Ballast Water Monitoring Programme

Every year, around 200 oil and gas tankers from various worldwide ports arrive at Prigorodnoye sea port. World experience shows that the ballast water taken in at ports for the purpose of vessel stability may contain dangerous invasive species which, if discharged in Prigorodnoye port, may lead to irreparable damage to the ecosystem existing in Aniva Bay.

LNG tanker at the LNG jetty, Aniva Bay

The company is taking a complex set of measures to preserve the unique ecosystem of Aniva Bay, including environmental monitoring of its flora and fauna on the assessment of ballast water effect.

The goal of the monitoring is to minimise a risk of introduction dangerous invasive species into Aniva Bay during ballast water discharge in Prigorodnoye port.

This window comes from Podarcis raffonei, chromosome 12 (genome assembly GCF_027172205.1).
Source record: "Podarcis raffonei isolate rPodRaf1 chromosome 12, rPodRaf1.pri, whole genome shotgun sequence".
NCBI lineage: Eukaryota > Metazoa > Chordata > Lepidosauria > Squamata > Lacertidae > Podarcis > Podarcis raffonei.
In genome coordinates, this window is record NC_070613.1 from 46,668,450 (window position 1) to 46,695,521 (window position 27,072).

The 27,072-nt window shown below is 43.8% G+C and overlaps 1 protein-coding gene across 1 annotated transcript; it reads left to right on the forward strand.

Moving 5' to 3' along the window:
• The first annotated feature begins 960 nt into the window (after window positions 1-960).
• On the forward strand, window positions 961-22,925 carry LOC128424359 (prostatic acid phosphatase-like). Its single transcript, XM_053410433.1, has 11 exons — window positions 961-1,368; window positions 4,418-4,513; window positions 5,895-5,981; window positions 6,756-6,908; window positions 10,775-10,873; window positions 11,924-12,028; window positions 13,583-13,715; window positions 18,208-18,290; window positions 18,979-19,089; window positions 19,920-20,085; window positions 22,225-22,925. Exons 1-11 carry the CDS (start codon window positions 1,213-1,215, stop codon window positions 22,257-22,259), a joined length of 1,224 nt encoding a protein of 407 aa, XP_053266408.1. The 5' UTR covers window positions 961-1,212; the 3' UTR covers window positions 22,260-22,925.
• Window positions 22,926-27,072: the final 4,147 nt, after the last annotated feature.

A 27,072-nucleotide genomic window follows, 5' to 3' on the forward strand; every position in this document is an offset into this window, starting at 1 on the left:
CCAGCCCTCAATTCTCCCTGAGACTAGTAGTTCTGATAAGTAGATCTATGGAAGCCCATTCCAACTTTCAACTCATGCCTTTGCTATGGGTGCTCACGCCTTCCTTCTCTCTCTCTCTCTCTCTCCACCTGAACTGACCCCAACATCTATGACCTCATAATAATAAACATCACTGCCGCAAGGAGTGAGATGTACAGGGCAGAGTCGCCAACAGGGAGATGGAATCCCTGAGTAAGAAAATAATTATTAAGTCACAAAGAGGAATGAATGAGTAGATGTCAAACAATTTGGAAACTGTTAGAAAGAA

Ballast water monitoring programme consists of two interrelated parts. In the first part since April to November – when risk of introduction and adaptation of unwelcome invasive species is the highest – ballast water samples is taken from each vessel, when it is technically possible. The samples are checked on different parameters, including on presence of potentially dangerous species. Experimental data of many years’ monitoring shows the absence of dangerous invasive species inside of ballast water tanks, this fact substantiate the сompany is following internal policy and International Convention.

In the second part – also since April to November – Sakhalin Energy is conducting offshore environmental monitoring of biota into Prigorodnoye port. The monitoring was launched in 2007 and sampling stations covers the area between oil and gas tanker-berthing facilities. The samples of phyto-, zoo-, ichthyo-plankton, benthic communities, marine fouling are collected and analysed for a set of parameters (species diversity, seasonal abundance and biomass, ecogeographical spectrum, spatial distribution, variability principles).

Monitoring results provide the high efficiency of current measures of control. The company intends to continue paying close attention to protecting Aniva Bay ecosystems.